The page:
EVI - To protect wildlife around the world

Towards the end of dolphins and orcas’ captivity: a bylaw and a nice surprise !

After several months of discussion between associations, the French government, delphinariums and the National Natural History Museum, Segolene Royal (the Secretary of Environment) finally took the decision concerning cetaceans by signing a bylaw on Wednesday May 3rd.



Published this Saturday May 6th in the Journal Officiel, it replaces the 1981 law in order to propose new standards for the well-being of the animal and is a good surprise: one of the goal is to forbid the reproduction of orcas and dolphins held captive in France.

The last ones were not expected to be on the list and were secretly added at the last moment by the Secretary. According to the bylaw:

The reproduction of orcas and dolphins currently held in France is forbidden from now on. Only orcas and dolphins currently and regularly held can be kept without having new births.

This means that parks will not be able to acquire new orcas or dolphins in the future. This announcement is good for the cetaceans’ protection held captive in aquatic parks such as Marineland, Asterix Park, Planète Sauvage (Wild Planet), or Moora Dolphin Center.



Here are some details, the concerned institutions will have to follow these rules within 3 years:

  • Stop using chlorine in pools: this measure will end the ocular and skin problems for orcas and dolphins.

  • The minimal pool surface for orcas will be 3500 sqm and 2000 sqm for dolphins, which means an increase of at least 150% compared to the law in 1981 which was 800 sqm. The depth of the pool will now be 11 m for orcas and 6 m for dolphins.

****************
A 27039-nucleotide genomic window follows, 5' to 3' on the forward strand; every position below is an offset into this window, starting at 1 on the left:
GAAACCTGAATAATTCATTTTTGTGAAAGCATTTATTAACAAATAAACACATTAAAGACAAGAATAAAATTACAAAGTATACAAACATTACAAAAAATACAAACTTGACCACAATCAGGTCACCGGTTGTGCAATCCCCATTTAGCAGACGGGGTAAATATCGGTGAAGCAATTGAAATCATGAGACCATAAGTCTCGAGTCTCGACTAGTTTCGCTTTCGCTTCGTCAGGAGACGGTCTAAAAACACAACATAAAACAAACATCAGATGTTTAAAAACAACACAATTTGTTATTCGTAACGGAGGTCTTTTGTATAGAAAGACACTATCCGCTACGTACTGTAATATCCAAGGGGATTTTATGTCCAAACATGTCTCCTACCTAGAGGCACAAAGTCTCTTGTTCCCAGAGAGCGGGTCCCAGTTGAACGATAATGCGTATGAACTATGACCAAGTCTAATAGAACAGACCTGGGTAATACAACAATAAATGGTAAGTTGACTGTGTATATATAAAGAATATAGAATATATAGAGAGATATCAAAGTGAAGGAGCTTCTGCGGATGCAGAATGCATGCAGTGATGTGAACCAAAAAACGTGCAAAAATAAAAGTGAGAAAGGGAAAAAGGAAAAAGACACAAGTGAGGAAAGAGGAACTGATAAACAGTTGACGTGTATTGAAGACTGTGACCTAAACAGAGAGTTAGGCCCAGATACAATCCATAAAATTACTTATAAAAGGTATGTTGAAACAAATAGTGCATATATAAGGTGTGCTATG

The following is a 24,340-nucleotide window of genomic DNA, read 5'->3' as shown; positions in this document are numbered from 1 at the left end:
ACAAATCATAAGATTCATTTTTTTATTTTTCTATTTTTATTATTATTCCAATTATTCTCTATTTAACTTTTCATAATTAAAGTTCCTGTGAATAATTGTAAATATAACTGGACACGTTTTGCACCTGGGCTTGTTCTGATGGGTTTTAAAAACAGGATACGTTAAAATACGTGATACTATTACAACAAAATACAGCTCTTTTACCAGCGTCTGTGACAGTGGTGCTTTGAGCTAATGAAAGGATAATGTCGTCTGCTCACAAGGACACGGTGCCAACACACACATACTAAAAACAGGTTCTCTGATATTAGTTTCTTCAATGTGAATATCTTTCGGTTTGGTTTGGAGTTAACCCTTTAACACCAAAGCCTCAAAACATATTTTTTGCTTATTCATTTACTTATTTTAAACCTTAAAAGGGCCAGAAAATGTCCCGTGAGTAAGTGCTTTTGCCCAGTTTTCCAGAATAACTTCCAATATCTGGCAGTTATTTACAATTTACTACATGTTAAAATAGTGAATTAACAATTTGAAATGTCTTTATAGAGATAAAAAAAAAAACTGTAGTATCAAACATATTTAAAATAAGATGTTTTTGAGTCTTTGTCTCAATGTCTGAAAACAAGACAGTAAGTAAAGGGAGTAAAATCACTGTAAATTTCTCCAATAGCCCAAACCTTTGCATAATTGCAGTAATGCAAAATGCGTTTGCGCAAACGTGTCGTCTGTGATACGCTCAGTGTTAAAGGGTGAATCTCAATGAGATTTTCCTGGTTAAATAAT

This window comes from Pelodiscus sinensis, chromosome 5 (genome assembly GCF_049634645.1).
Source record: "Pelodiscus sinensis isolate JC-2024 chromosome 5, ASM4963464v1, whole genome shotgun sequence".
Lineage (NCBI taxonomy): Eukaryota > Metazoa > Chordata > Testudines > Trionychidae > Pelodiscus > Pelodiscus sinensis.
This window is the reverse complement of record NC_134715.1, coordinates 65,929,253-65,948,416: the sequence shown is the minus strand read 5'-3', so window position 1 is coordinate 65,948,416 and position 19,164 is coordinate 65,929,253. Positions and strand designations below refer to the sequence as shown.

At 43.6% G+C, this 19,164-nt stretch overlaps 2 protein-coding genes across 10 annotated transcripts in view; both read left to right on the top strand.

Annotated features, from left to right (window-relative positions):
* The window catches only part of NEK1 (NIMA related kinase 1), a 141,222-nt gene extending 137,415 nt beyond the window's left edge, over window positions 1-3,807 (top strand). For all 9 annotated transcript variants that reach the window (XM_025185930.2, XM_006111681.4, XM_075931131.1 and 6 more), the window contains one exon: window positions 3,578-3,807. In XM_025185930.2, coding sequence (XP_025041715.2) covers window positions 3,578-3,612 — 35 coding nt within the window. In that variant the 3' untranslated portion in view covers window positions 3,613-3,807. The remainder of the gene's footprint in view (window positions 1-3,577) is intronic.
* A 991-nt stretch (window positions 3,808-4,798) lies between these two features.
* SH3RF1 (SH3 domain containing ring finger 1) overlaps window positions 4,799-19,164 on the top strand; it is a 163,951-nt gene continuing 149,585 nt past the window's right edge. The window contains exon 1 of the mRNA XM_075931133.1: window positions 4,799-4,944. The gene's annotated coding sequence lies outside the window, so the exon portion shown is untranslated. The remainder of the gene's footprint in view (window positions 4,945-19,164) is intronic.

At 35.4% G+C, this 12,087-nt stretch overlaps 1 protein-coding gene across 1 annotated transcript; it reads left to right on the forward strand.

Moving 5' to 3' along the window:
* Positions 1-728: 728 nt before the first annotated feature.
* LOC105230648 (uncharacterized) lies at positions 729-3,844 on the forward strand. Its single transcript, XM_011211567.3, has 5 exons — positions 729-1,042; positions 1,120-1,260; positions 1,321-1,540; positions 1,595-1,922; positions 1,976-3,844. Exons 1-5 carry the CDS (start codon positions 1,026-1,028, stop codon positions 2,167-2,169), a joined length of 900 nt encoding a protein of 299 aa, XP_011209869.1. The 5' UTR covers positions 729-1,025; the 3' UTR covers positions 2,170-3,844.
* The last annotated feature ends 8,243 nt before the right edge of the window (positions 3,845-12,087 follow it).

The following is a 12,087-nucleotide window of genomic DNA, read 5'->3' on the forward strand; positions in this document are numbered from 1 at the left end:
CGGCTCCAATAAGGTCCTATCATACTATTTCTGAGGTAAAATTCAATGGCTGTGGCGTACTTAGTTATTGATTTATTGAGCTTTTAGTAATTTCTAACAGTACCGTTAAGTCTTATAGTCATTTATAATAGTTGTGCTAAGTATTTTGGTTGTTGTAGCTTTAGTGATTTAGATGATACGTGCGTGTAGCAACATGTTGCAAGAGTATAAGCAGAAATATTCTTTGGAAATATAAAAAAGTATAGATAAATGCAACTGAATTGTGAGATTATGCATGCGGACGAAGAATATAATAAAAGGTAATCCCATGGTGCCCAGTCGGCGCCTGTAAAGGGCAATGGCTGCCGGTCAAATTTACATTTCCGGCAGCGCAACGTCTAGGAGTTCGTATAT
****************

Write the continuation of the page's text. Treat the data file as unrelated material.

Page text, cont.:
• Have specialized caring teams proportional to the number of cetacean.

  • Prohibit contact between the audience and animals: swimming with dolphins will not possible anymore.

  • Anticipate animal enrichments: waves, waterfall and other systems to allow cetaceans to be entertained and alert.

  • Stop the animals’ stranding for show.

  • End the night shows and sound and lighting effect provoking stress to the animal.

This bylaw is a real step forward to end the captivity of cetacean, used for shows viewed by numerous visitors. It was time to take real measures, it is important to be aware that these animals live in conditions that are not in accordance with their natural, real needs both physically and psychologically. Before thinking of the show and “eyes’ pleasure” to the benefit of establishments, we should think about what is right: right for nature and for the animal in front of us. Therefore we welcome this initiative and I would like to call the public awareness, first concerned by these show offers, source of numerous animals captivity.

Lisa Rispal, EVI founder.



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